Something to do when applying for a job -- ask for a tour of the facilities. A surprising number of companies have a small gym right in the office, including two that I worked for. I could hop on the treadmill or the stair machine, and exercise for fifteen or twenty minutes during my lunch hour (or my dinner break if I was working late) without having to waste time traveling.

It's a good idea to ask for a walk around, in any case -- if you're planning on being at a company for a long time, and your potential co-workers look tense and miserable, you probably don't want to work there. Stress can be just as bad for your health as lack of exercise.
mawfia
I have been in the Marine Corps for over two years. There have been periods of long work days followed by periods of very little work. The most extreme cases have been basic training and time when my unit is deployed where the work hours for a day consistenly total 24. Teh caveat to this is that when we are deployed on our off days the only real alternative for recreation other than sleep or reading is working out so that makes it very easy to stay in shape on up tempo months. When in garrison or in the US work takes on more of a traditional 9-5 cycle and actually requires more commitment to working out as how the original poster stated.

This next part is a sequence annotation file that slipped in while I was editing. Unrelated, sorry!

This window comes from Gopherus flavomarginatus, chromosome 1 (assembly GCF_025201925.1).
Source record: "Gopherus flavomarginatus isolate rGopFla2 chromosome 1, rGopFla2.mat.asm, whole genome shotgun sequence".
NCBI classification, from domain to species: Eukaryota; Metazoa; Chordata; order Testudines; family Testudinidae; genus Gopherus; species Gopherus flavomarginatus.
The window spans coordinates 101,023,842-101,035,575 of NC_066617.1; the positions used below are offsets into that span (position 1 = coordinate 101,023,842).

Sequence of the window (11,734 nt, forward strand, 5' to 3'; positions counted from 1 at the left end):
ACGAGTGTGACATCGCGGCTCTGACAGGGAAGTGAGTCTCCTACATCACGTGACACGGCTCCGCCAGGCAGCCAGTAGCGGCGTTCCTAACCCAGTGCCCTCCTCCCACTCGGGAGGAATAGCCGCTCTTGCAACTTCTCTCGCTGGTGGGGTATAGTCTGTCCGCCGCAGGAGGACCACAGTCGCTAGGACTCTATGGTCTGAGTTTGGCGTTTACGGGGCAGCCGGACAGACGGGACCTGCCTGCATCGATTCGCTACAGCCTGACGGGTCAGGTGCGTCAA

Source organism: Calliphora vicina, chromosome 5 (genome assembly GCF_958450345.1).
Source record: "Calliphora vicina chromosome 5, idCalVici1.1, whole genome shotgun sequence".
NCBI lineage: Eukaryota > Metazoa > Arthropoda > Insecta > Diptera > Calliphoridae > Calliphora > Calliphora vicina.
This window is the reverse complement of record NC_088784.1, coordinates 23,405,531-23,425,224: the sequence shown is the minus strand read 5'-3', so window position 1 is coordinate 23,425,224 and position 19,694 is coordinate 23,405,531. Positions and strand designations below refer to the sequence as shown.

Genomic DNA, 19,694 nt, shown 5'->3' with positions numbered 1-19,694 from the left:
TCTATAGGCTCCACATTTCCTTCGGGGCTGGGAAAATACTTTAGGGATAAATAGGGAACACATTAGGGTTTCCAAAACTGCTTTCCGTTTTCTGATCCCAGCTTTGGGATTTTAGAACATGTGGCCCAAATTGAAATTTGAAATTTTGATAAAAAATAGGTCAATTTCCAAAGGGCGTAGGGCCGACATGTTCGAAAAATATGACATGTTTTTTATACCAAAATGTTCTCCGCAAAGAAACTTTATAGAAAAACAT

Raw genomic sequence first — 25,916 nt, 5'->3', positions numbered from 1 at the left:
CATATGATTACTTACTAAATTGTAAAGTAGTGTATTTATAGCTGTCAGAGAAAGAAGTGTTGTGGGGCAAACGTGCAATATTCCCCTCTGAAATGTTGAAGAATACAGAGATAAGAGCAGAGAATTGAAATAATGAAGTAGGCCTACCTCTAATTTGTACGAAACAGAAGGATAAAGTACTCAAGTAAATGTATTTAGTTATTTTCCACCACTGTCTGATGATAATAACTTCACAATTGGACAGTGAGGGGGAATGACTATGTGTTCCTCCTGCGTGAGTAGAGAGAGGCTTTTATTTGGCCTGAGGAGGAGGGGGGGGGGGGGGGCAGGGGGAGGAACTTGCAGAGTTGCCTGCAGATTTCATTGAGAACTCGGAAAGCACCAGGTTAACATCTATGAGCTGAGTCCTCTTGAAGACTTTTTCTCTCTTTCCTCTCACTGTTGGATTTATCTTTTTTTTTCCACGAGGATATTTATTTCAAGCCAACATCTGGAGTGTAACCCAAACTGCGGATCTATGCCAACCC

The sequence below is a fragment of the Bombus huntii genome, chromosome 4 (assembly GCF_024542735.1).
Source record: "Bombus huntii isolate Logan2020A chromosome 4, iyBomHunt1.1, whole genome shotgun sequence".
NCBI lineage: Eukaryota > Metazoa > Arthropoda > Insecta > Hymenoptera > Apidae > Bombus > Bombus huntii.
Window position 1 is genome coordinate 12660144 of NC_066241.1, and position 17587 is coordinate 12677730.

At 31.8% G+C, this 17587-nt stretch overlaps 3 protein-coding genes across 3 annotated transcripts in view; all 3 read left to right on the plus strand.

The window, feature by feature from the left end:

My best advice is to be flexible. I have changed my workout plan since being in college where I worked out for three hours everyday and worked out the same muslce three days a week. Now I do things more efficiently coupled with eating smartly as opposed to eating everything. Alot of it has to do with your goals as well...
Liu
To be honest, after graduating from the University this past June I haven't had time to work out as much as I used to when I was still in college. My hours range from 8 to 17 hours, and at times required travel.

The best I could do is work out when I can at a hotel, and whenever I get back in town.

Welcome to the real world. On the upside, the $ is good. Smile